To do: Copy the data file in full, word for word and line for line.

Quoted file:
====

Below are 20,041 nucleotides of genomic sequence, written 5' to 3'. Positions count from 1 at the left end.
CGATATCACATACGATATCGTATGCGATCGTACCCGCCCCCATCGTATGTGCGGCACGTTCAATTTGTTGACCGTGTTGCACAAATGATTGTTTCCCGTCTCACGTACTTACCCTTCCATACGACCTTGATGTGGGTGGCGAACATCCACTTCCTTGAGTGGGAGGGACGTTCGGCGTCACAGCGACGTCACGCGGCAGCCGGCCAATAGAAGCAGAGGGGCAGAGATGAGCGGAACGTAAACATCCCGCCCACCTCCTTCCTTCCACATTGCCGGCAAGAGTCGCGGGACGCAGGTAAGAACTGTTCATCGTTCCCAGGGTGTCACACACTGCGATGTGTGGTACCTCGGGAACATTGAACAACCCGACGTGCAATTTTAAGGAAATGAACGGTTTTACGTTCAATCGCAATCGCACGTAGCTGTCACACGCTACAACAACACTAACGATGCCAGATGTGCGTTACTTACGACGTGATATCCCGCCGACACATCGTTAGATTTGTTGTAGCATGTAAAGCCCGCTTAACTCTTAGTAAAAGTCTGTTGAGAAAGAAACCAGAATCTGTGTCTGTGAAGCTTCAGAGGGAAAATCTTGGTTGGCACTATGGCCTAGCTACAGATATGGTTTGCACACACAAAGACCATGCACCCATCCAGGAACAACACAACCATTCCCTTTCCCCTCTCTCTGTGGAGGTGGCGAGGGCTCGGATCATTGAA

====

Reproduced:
Below are 20,041 nucleotides of genomic sequence, written 5' to 3'. Positions count from 1 at the left end.
CGATATCACATACGATATCGTATGCGATCGTACCCGCCCCCATCGTATGTGCGGCACGTTCAATTTGTTGACCGTGTTGCACAAATGATTGTTTCCCGTCTCACGTACTTACCCTTCCATACGACCTTGATGTGGGTGGCGAACATCCACTTCCTTGAGTGGGAGGGACGTTCGGCGTCACAGCGACGTCACGCGGCAGCCGGCCAATAGAAGCAGAGGGGCAGAGATGAGCGGAACGTAAACATCCCGCCCACCTCCTTCCTTCCACATTGCCGGCAAGAGTCGCGGGACGCAGGTAAGAACTGTTCATCGTTCCCAGGGTGTCACACACTGCGATGTGTGGTACCTCGGGAACATTGAACAACCCGACGTGCAATTTTAAGGAAATGAACGGTTTTACGTTCAATCGCAATCGCACGTAGCTGTCACACGCTACAACAACACTAACGATGCCAGATGTGCGTTACTTACGACGTGATATCCCGCCGACACATCGTTAGATTTGTTGTAGCATGTAAAGCCCGCTTAACTCTTAGTAAAAGTCTGTTGAGAAAGAAACCAGAATCTGTGTCTGTGAAGCTTCAGAGGGAAAATCTTGGTTGGCACTATGGCCTAGCTACAGATATGGTTTGCACACACAAAGACCATGCACCCATCCAGGAACAACACAACCATTCCCTTTCCCCTCTCTCTGTGGAGGTGGCGAGGGCTCGGATCATTGAA